False Fathers & Warrior Women in Mad Max: Fury Road

When MAD MAX: FURY ROAD premiered this past May, the critical response was overwhelmingly positive. The film, directed by George Miller, was much better than a reboot of a decades-old franchise had any right to be. It featured a strong feminist backbone to go with the mind-blowing action choreography and breakneck pace. FURY ROAD was declared an action masterpiece, distinguishing itself from other blockbusters where female characters were props or damsels.

“Mad” Max Rockatanksy (Tom Hardy) gets caught up in Imperator Furiosa’s (Charlize Theron) plan to rescue the wives of Immortan Joe (Hugh Keays-Byrne) and take them to the Green Place, where Furiosa was born. The wives, held captive as tools for breeding, are Toast the Knowing (Zoe Kravitz), The Splendid Angharad (Rosie Huntington-Whiteley), Capable (Riley Keough), The Dag (Abbey Lee) and Cheedo the Fragile (Courtney Eaton). Their journey gets complicated when one of Immortan Joe’s War Boys, his army of malnourished sons obsessed with reaching Valhalla, dedicates himself to recapturing the women. The War Boys are depicted as malnourished, hyper violent young men following Immortan Joe as a false God. He dangles rewards for their work, and has them compete. They are blind to his manipulation.

One of the best things about FURY ROAD is that it features six women in leading roles, with about a dozen others in supporting roles. These characters all have diverse personalities and strengths. While most summer blockbusters only feature one or two women in large ensembles, FURY ROAD stands out. And some of these women are damsels, some of them warriors, some of them are good with weapons and some of them are not. FURY ROAD features a large group of diverse women, presenting multiple perspectives, opinions and archetypes. It’s important for women in film to represent all kinds of women, not just keeping the characters in any kind of box.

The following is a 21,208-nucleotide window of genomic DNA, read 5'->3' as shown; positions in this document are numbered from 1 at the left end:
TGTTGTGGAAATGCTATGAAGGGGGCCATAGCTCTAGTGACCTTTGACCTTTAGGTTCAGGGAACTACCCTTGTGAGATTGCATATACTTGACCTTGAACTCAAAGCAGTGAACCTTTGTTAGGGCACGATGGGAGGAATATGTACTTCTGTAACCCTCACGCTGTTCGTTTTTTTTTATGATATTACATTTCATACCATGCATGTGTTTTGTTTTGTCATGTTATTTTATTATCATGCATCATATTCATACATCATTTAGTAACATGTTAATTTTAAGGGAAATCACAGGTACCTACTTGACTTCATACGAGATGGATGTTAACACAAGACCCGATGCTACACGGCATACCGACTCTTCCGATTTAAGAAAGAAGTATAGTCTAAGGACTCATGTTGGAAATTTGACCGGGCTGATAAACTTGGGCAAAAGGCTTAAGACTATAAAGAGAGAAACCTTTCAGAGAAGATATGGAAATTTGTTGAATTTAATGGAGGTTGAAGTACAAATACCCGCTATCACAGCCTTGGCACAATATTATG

Having a female character be a bland, determined savior is no credit to feminist filmmaking when she is just as cardboard as a damsel in distress or romantic prize. But in FURY ROAD, the female characters are fully formed, with different motivations and opinions. Thanks to the post apocalyptic wasteland setting, much of the character work is subtle and without exposition. When these women fight back against the patriarchy of Immortan Joe, they do so realistically and believably. The women fight back as a team, sometimes disagreeing with each other. By having so many women talk to each other, the film doesn’t force any one female character to represent her entire gender, like Black Widow’s role in the Marvel films. Audiences can latch on to any character they connect to because the film offers a wide spectrum.

An interesting detail about the film is how Max fits into all this. Most blockbusters with this premise would have Max join the gang as a protective male savior. Stirred by their stories of rape and captivity, Max would choose to help them because that’s the manly thing to do. But in FURY ROAD Max helps Furiosa because she leaves him no real choice and because he too was captured and used by the War Boys. He wants to destroy Immortan Joe’s reign but not solely because he feels that he has to protect women. Max’s archetype is a subtle character choice for the film but it makes a world of difference. Furiosa does not lose her agency or her position in the film when Max joins her. They work together as equals.

Sometimes when women talk about how harmful patriarchy is for women, guys like to return with “patriarchy hurts men too.” In some situations, this is an attempt to refocus the conversation on men, ignoring women’s issues. However, it does apply here. FURY ROAD is not content to paint all men in a negative light. This is not a black and white situation. The film becomes an insightful criticism of toxic masculinity culture and how patriarchy spreads its harmfulness all over.

Nux is the key character here. Nux gets out and he sees the world for what it is. He opens his eyes—there’s no Valhalla out there for him. He’ll live, he’ll die but he won’t live again. His character growth emphasizes the possibility of change and how the liberation of women also leads to freedom for all. Oppression has many forms, even if people believe they are benefitting from it.

MAD MAX: FURY ROAD was a surprise for viewers during the summer release. Not only was it a riveting, impeccably crafted action film but it achieved these standards without marginalizing women. The film features little exposition, throwing the audience into this desert chaos with no parachute. FURY ROAD is visual treat, offering insightful themes of oppression and toxic masculinity culture, and fresh gender politics to make the film stand out against the conventional blockbuster.

 

 

 

 

Manish Mathur recently received his J.D. from New England Law | Boston and is an active member of Harvard Sq. Script Writers. He writes for his own film/TV blog, Mathur & the Marquee.

Manish Mathur Written by: